The IRS is pursuing "numerous" investigations of financial institutions that helped foreign investors avoid federal taxes on U.S. stock dividends through allegedly abusive off-shore transactions, the tax agency's top official told Congress Thursday.
IRS Commissioner Douglas Shulman made the disclosure at a Senate Permanent Subcommittee on Investigations hearing spotlighting evidence that Lehman Brothers, Morgan Stanley, Deutsche Bank, UBS, Merrill Lynch, Citigroup and other financial firms have marketed the transactions to off-shore hedge funds and other non-U.S. investors.
"The IRS has numerous active investigations of the type of transactions we are discussing today," Shulman said in response to questions by Sen. Carl Levin, D-Mich., chairman of the subcommittee.
The tax agency's investigators will also examine the potentially abusive off-shore transactions the Senate panel uncovered through its examination of scores of e-mails and other documents from major financial firms, Shulman said.
While he declined to discuss specifics of the investigations, Shulman said "when we see transactions that appear to be abusive, under my tenure, we will challenge them."
Levin welcomed the cooperation pledge. But he nonetheless contended the IRS and Treasury Department "sat on their hands" over the last decade "even as dividend tax-dodging took hold and became an open secret among market insiders."
Under the U.S. tax code, foreign investors are required to pay a 30% federal tax rate on dividends they receive from American companies. But the Senate report found that financial firms have devised strategies — often equity swaps or stock loans routed through offshore transactions — to duck the tax requirement.
According to the subcommittee, the strategies developed after a 1991 IRS rule that exempted offshore institutions and individuals from federal taxes on payments received via stock swaps.
In what the report called "one of the most blatant" strategies, an offshore hedge fund executes an agreement with a financial institution several days before a U.S. firm pays its stock dividend. Under the agreement, the hedge fund sells its holdings in that stock to the financial institution while replacing the shares with a swap agreement tied to the stock's market performance.
After the dividend is issued, the offshore hedge fund gets a "dividend equivalent" equal to the amount paid by the U.S. firm, minus a fee for the financial institution. The transaction enables the hedge fund to receive as much as 97% of the dividend, instead of the 70% it would have received had federal taxes been withheld.
Days after the dividend date, the hedge fund repurchases the stock and terminates the swap.
Levin said many equity swaps and stock loans are legitimate and not linked to tax evasion. But the Senate report showed that the tax advantages of equity swaps to non-U.S. clients were well-known and lucrative among financial institutions:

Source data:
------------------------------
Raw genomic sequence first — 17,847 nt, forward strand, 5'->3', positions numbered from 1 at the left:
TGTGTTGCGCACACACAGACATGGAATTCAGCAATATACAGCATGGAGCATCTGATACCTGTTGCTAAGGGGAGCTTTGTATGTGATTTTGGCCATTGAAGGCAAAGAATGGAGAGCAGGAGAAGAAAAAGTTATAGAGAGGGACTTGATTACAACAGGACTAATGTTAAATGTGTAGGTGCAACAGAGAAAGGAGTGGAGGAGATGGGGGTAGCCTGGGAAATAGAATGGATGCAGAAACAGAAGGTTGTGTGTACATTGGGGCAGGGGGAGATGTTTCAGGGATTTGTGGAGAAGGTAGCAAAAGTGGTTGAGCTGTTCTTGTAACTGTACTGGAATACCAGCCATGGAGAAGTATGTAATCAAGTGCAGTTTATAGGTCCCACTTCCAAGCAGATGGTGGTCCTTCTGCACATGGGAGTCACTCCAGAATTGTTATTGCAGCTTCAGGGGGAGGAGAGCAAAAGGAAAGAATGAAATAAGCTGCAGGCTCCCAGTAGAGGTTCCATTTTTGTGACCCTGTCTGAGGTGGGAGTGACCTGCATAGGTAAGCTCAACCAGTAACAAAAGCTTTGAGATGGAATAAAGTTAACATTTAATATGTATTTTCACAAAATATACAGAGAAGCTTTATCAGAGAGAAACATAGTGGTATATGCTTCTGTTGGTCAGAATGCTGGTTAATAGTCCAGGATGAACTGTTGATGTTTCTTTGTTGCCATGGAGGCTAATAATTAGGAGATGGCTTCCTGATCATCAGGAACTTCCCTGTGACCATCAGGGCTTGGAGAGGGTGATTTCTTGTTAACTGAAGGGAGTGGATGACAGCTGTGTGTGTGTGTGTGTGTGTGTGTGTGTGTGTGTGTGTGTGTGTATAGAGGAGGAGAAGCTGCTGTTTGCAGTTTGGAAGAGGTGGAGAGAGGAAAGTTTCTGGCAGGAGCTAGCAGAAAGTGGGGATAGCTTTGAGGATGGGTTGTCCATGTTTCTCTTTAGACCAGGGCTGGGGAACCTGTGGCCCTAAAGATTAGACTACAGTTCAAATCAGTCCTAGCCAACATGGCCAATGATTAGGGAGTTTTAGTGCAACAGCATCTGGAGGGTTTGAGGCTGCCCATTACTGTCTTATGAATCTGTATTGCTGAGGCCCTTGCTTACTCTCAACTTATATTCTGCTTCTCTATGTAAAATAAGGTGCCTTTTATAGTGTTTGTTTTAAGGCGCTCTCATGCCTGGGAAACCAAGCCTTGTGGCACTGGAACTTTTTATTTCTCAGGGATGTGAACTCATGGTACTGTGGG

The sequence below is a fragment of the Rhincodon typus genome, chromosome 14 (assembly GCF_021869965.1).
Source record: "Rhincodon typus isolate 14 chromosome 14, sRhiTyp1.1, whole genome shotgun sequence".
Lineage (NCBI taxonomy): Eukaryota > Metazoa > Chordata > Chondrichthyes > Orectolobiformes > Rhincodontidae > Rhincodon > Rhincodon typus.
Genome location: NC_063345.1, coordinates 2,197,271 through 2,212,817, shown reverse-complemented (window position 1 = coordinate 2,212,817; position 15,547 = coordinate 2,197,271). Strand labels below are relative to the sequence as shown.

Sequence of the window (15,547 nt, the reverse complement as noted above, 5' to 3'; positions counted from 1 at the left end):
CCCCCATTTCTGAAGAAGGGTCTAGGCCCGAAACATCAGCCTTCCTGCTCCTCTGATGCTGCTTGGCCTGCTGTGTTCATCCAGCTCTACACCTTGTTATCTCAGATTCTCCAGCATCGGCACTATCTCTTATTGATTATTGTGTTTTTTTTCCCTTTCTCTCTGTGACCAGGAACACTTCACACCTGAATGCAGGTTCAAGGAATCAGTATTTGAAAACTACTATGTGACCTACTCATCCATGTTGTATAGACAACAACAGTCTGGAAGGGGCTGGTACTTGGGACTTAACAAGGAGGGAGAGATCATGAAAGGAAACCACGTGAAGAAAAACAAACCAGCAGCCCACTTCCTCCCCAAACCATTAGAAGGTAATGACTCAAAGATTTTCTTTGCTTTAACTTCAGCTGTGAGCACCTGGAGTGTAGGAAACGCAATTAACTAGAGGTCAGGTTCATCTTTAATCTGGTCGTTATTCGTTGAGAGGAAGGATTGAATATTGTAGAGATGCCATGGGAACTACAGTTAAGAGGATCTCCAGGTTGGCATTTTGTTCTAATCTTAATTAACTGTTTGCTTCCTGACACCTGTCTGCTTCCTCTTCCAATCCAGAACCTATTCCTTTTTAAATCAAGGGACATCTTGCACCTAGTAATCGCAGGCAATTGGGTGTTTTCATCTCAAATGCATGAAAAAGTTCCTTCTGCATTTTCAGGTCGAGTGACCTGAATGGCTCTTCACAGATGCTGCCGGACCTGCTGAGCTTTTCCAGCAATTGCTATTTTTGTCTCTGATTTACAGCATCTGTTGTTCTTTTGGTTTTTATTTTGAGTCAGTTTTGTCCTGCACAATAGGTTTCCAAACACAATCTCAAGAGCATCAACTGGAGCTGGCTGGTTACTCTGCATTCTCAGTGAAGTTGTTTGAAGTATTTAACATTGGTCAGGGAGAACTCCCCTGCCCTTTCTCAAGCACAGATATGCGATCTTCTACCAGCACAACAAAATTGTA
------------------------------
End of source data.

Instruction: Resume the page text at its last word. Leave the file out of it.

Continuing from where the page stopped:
• Lehman Bros. calculated its Cayman Islands stock-lending operations produced $12 million in 2003 profit, and projected $25 million in 2004 gains.
When Microsoft announced a $3-a-share special dividend in 2004, a senior member of Lehman's Equity Finance Products group outlined an effort to market "dividend enhancement" products to foreign institutions seeking to avoid taxes.
"Good progress so far this morning … I have interest my side for over 30 (million) shares … the cash register is opening!!!!" one Lehman employee responded in an e-mail obtained by the subcommittee.
"Let's drain every last penny out of this (market) opportunity," the senior official wrote in a responding e-mail received by the subcommittee.
Testifying before the Senate panel Thursday, John DeRosa, Lehman Brothers' Global Tax Director, said the company "made every effort" to ensure that its policies complied with federal tax rules.
• Morgan Stanley estimated $25 million in 2004 revenue from dividend transactions.
Reacting to Microsoft's 2004 special dividend, the head of Morgan Stanley's equity swaps group urged early action to avoid transactions timed suspiciously close to the dividend date, according to an e-mail cited by the committee.
"Although the special is slated for November, we do NOT want to put on trades close to record date. Tax risk increases dramatically," the official wrote in an e-mail cited by the subcommittee.
Matthew Berke, Global Head of Equity Risk Management for Morgan Stanley, told the subcommittee the company's practices with regard to dividend strategies were "totally compliant" with IRS rules and "on the conservative end of the spectrum."
• Deutsche Bank reported that its stock loans generated $4 million in 2007 profit.
A March 2007 e-mail obtained by the Senate panel showed that Deutsche Bank traders promoted dividend-related swaps: "(D)o you want to trade 1,908,100 shares of MO (Altria Group) US and 150,000 shares of RAI (Reynolds American)? We can give you 97.5% of the dividends on those names(.)"
Andrea Leung, Global Head of Synthetic Equity Finance at Deutsche Bank, testified that the company's practices did not represent a tax dodge and were "entirely legal under existing law."
Levin, citing ambiguities surrounding IRS rules on equity swaps and stock loans, said Shulman and Treasury officials should clarify the issue. Shulman agreed to provide a tax agency response by next year.